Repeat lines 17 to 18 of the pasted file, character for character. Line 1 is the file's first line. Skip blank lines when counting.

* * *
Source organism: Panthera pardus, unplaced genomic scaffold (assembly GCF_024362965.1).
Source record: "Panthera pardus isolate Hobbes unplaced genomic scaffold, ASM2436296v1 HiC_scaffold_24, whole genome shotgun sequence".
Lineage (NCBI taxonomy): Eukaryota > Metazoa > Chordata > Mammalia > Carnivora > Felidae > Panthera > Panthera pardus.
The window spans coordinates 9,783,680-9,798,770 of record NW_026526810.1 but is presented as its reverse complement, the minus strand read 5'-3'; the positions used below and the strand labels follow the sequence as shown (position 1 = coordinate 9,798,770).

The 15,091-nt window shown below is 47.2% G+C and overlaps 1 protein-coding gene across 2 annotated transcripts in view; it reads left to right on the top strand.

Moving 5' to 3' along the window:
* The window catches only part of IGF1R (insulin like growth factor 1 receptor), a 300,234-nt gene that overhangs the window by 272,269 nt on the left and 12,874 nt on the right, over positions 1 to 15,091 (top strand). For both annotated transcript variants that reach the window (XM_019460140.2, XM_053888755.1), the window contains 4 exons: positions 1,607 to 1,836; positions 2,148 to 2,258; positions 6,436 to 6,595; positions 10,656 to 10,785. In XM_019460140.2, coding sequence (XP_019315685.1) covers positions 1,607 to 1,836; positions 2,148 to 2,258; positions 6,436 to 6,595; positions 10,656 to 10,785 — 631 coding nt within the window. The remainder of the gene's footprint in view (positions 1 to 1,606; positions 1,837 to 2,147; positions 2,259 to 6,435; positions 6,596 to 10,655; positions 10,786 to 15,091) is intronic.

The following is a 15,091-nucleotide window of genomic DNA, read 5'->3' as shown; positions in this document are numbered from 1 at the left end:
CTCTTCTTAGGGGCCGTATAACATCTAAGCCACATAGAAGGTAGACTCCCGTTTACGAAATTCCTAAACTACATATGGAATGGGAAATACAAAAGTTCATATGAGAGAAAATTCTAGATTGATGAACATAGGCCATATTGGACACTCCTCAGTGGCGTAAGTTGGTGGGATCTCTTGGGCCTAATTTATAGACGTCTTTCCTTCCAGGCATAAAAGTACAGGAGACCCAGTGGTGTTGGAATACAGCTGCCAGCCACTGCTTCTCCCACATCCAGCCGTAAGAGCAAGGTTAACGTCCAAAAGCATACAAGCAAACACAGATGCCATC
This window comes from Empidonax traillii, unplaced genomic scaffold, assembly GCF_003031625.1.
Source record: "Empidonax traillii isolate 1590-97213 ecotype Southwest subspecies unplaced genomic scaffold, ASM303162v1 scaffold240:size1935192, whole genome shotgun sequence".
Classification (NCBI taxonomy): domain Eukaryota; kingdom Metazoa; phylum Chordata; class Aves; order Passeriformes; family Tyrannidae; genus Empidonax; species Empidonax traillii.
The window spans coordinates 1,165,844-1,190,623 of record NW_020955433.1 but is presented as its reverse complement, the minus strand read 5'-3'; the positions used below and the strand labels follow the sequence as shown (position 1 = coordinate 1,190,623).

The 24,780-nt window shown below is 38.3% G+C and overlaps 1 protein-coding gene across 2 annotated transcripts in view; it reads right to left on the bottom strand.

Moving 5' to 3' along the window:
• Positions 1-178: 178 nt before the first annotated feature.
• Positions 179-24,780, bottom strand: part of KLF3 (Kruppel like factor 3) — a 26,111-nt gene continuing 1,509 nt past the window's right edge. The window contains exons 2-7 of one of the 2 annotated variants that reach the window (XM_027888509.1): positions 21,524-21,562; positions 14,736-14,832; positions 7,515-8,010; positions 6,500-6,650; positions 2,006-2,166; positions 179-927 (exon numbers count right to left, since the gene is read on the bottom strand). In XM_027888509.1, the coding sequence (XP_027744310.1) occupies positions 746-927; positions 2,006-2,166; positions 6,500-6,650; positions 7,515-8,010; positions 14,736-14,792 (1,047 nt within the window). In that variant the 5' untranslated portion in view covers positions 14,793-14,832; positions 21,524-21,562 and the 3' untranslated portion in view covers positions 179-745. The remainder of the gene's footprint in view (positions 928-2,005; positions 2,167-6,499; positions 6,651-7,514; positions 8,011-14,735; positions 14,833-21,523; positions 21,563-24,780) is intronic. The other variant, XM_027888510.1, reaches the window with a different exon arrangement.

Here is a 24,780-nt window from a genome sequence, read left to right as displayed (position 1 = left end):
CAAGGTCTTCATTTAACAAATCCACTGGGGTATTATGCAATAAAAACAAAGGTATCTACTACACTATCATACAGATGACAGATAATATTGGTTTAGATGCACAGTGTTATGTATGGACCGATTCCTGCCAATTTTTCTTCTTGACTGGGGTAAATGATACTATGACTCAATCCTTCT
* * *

• Positions 179-24,780, bottom strand: part of KLF3 (Kruppel like factor 3) — a 26,111-nt gene continuing 1,509 nt past the window's right edge. The window contains exons 2-7 of one of the 2 annotated variants that reach the window (XM_027888509.1): positions 21,524-21,562; positions 14,736-14,832; positions 7,515-8,010; positions 6,500-6,650; positions 2,006-2,166; positions 179-927 (exon numbers count right to left, since the gene is read on the bottom strand). In XM_027888509.1, the coding sequence (XP_027744310.1) occupies positions 746-927; positions 2,006-2,166; positions 6,500-6,650; positions 7,515-8,010; positions 14,736-14,792 (1,047 nt within the window). In that variant the 5' untranslated portion in view covers positions 14,793-14,832; positions 21,524-21,562 and the 3' untranslated portion in view covers positions 179-745. The remainder of the gene's footprint in view (positions 928-2,005; positions 2,167-6,499; positions 6,651-7,514; positions 8,011-14,735; positions 14,833-21,523; positions 21,563-24,780) is intronic. The other variant, XM_027888510.1, reaches the window with a different exon arrangement.

Here is a 24,780-nt window from a genome sequence, read left to right as displayed (position 1 = left end):